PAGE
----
Measurement and Quality Improvement

A better way to track follow-up after hospitalization

Primary care providers know the importance of following up with their patients after hospitalization. They also know the importance of tracking how well they are doing with that. Read on for a description of a better measure of how the entire team provides follow-up after hospitalization.

Definition of the new indicator for follow-up after hospitalization:

The new indicator is defined as % of those discharges (any condition) where timely (within 48 hours) notification was received, for which follow-up was done (by any mode, any clinician) within 7 days of discharge.

Note that this is a different definition from the Ministry of Health and Long-Term Care (MOHLTC) indicator available on the Health Data Branch (HDB) portal. Based on the input from AFHTO members, this new definition includes follow up by ANY member of the team by ANY method (e.g., phone or in-person visit).

Why is a new definition needed?

The definition above is a better reflection of how follow-up actually happens in primary care teams.  In-person visits with physicians are not required for many patients after they are discharged from hospital, especially if it was their own physician who just discharged them. However, many patients DO receive follow-up by a pharmacist to make sure all of their medications are in order or by a social worker to make sure they are adjusting to being home. Teams do this because it is what their patients want and need. It is also more efficient, freeing up physician appointment time. Unfortunately, as teams get increasingly good at this patient-centered, efficient approach to follow-up, their performance on the current MOHLTC indicator (which is based only on physician billing data) will paradoxically look worse. This is why a new definition is needed.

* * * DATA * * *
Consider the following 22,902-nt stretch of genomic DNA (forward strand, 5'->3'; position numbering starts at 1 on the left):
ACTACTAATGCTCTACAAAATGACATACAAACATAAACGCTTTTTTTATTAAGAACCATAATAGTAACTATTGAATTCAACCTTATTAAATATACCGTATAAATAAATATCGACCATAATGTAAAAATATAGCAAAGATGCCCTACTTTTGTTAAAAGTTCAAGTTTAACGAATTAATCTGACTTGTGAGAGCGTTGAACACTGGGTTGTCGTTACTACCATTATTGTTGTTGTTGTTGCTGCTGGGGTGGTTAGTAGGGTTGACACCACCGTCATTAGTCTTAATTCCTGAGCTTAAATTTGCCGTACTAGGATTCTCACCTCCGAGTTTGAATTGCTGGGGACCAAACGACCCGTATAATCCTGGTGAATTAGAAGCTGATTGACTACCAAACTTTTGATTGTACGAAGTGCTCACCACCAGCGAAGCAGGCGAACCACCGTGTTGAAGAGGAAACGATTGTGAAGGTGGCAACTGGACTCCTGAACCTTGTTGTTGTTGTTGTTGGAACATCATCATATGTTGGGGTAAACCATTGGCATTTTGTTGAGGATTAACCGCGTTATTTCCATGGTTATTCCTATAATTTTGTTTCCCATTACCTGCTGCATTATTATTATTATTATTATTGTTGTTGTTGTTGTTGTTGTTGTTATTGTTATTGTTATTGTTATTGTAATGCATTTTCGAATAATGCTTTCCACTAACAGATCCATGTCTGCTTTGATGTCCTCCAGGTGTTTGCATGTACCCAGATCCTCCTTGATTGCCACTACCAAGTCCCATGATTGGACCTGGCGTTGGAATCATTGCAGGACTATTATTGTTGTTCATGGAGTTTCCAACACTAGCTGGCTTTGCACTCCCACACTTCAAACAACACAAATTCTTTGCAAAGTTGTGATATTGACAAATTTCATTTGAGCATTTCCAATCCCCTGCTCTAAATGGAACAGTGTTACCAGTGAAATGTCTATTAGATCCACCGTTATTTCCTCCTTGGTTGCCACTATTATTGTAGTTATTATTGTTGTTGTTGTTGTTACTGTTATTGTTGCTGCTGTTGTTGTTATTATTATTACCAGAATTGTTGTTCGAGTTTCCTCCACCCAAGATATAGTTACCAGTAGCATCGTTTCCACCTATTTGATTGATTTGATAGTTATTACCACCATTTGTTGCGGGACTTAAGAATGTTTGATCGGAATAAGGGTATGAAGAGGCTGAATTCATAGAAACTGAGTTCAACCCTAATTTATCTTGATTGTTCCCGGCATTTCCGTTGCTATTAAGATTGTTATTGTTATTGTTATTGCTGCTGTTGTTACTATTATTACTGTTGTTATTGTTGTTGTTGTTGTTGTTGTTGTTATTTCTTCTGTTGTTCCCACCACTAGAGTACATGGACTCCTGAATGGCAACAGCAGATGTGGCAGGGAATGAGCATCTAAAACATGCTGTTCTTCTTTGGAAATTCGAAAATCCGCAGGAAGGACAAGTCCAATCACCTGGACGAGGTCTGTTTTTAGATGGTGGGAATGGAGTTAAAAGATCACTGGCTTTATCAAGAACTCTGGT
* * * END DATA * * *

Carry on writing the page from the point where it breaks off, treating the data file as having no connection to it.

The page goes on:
We already track follow-up in a way that works for our team. Why should we change?

Just as follow-up is important to primary care providers, it is important to MOHLTC as a measure of the quality of transitions in the healthcare system. Transitions are such an important focus that MOHLTC will continue to use whatever measures are available. The current measure has the advantage of being readily available for all primary care providers (i.e., not just AFHTO members). This is a non-negotiable characteristic for any system-level measure. MOHLTC does, however, recognize that the current measure may paradoxically indicate that transitions are getting worse as primary care providers become increasingly efficient at team-based care, with less physicians and more Interprofessional Health Providers (IHPs) providing follow-up care.

Data to Decisions (D2D) 2.0 illustrated that AFHTO members have developed many creative solutions for tracking follow-up in a meaningful way. These solutions undoubtedly are useful in ensuring good quality transitions within the team. However, it is not possible to make a strong argument for system change on the basis of a collection of different strategies in use at small numbers of teams. When AFHTO members can propose a consistent, unified approach, it is easier for system-level decision-makers to respond to our needs. AFHTO members can help themselves and the system by adopting the following consistent approach to measuring follow-up. This would help in the efforts to reframe, expand or even retire the current measure in favour of one that better reflects what does, could and should happen in team-based primary care.